Oz has too much protected forest, PM says writes Asia Sentinel.
Australia’s Prime Minister Tony Abbott set the cat among the pigeons — or the chainsaw among the trees – on March 4 when, speaking at a forestry industry dinner, he said Australia had “too much” protected forest.
Abbott called foresters the “ultimate conservationists” and suggested 74,000 hectares of protected forest in Tasmania be unlocked for use. Was he playing to the gallery? It would sound so. However, the deafening silence from the industry itself in the next day’s media was more telling than predictable outrage by environmentalists and the Greens, Australia’s left-leaning environmentalist party. Many in the industry do not wish for a return to the rabid environmental protests of the past.
Abbott’s speech seemed more pitched directly to Tasmania, where an election 11 days later was already predicted to swing in the Liberals’ favor for the first time in 16 years. Will Hodgman, now the premier-designate after his March 15 win, was campaigning strongly on repealing forestry laws. His win is seen as a mandate now to do this and he has said as much.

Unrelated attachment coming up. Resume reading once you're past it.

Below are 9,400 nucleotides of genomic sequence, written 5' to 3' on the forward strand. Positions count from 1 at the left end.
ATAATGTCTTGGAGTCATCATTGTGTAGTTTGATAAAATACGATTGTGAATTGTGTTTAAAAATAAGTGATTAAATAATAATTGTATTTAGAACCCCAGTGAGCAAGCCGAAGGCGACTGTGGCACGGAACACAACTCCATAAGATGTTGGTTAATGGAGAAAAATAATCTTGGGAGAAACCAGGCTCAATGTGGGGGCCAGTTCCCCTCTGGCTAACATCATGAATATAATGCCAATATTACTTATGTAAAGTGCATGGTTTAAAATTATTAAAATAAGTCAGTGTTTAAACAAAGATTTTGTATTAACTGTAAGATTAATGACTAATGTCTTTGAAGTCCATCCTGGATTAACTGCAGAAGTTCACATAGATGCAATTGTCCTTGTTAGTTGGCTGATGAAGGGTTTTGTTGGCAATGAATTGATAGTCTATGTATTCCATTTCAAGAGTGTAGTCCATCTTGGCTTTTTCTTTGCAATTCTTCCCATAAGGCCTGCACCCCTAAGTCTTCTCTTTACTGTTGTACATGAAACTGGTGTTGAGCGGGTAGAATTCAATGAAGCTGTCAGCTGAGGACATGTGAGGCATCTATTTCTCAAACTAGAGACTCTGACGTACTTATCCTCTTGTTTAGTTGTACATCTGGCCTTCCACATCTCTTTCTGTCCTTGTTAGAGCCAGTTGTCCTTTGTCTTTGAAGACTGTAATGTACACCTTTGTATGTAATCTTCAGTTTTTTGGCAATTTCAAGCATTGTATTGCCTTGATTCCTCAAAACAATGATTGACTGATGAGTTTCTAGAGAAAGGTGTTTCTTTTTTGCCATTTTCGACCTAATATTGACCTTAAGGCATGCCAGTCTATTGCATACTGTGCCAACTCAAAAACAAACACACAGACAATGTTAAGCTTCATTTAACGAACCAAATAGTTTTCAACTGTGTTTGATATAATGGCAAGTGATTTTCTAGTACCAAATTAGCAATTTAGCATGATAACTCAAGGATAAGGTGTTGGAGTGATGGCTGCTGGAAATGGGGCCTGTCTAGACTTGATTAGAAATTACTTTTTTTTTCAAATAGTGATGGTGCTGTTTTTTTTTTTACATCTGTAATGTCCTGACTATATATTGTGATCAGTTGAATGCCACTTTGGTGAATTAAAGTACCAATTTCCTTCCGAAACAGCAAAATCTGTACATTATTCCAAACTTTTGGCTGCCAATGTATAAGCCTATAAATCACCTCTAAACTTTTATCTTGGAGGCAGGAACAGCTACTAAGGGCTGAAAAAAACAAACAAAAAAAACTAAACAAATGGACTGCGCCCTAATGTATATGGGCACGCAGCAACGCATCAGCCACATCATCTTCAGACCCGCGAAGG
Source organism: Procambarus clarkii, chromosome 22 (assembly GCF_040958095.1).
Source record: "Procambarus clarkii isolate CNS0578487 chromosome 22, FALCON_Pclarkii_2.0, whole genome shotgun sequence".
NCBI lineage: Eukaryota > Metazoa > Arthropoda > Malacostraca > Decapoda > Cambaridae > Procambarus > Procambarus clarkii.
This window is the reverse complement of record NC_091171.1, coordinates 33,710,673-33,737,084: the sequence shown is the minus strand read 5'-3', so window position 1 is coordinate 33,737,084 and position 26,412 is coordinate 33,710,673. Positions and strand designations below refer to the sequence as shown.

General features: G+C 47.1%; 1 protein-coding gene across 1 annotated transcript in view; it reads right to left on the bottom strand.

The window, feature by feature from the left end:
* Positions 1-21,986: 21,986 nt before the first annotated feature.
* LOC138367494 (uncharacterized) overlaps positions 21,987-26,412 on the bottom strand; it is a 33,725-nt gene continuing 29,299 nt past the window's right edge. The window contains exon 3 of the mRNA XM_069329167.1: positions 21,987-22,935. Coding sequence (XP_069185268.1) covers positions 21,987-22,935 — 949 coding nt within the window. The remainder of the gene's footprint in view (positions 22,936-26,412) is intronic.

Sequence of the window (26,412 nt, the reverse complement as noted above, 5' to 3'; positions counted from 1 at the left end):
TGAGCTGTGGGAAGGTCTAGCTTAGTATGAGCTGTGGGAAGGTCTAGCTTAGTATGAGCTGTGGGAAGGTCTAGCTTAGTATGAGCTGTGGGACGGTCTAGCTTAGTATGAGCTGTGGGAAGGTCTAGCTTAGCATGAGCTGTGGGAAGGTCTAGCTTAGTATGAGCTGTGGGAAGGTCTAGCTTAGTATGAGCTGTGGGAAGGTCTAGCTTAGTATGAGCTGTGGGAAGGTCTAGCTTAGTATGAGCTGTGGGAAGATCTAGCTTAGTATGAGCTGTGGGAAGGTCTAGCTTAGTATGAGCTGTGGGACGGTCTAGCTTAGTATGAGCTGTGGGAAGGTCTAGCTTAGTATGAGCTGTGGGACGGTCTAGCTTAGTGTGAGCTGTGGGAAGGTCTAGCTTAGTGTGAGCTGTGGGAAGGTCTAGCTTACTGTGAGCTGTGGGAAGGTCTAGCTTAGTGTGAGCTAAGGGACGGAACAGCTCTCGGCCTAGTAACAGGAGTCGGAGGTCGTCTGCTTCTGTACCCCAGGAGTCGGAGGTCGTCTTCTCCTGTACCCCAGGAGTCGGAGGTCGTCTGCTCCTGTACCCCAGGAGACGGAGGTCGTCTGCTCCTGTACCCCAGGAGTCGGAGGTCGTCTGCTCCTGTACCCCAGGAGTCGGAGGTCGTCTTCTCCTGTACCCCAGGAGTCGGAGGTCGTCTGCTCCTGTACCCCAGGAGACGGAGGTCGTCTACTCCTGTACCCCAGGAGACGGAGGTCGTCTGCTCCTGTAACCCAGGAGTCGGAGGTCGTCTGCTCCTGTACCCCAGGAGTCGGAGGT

It is important to understand that although logging and forest use are contentious issues around the world, certainly in Australia’s closest neighbor and former protectorate Papua New Guinea, they have been particularly protracted, bitter and vicious in Tasmania. It was partisan environmental disputes that led to the formation of the Greens, a party that began with unwavering environmental ideologies but has now become a legitimate third force in Australian politics, traditionally dominated by the two-party struggle between the conservative Liberals and Labor.